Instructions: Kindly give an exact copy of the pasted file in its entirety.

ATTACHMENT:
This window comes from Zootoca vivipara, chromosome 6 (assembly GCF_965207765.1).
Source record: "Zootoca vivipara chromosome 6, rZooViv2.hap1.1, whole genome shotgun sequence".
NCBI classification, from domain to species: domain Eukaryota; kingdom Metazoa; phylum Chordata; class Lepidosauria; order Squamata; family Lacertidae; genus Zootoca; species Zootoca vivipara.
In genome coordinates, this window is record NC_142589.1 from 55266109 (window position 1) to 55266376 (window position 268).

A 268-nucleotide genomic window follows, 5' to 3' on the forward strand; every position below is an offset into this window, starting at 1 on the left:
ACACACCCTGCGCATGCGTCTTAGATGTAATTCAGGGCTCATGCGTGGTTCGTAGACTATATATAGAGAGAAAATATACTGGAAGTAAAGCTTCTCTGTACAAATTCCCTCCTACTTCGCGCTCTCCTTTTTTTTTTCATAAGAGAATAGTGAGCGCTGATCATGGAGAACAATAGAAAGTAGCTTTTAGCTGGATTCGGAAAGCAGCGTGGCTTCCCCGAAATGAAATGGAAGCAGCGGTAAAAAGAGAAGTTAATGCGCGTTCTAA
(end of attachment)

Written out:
This window comes from Zootoca vivipara, chromosome 6 (assembly GCF_965207765.1).
Source record: "Zootoca vivipara chromosome 6, rZooViv2.hap1.1, whole genome shotgun sequence".
NCBI classification, from domain to species: domain Eukaryota; kingdom Metazoa; phylum Chordata; class Lepidosauria; order Squamata; family Lacertidae; genus Zootoca; species Zootoca vivipara.
In genome coordinates, this window is record NC_142589.1 from 55266109 (window position 1) to 55266376 (window position 268).

A 268-nucleotide genomic window follows, 5' to 3' on the forward strand; every position below is an offset into this window, starting at 1 on the left:
ACACACCCTGCGCATGCGTCTTAGATGTAATTCAGGGCTCATGCGTGGTTCGTAGACTATATATAGAGAGAAAATATACTGGAAGTAAAGCTTCTCTGTACAAATTCCCTCCTACTTCGCGCTCTCCTTTTTTTTTTCATAAGAGAATAGTGAGCGCTGATCATGGAGAACAATAGAAAGTAGCTTTTAGCTGGATTCGGAAAGCAGCGTGGCTTCCCCGAAATGAAATGGAAGCAGCGGTAAAAAGAGAAGTTAATGCGCGTTCTAA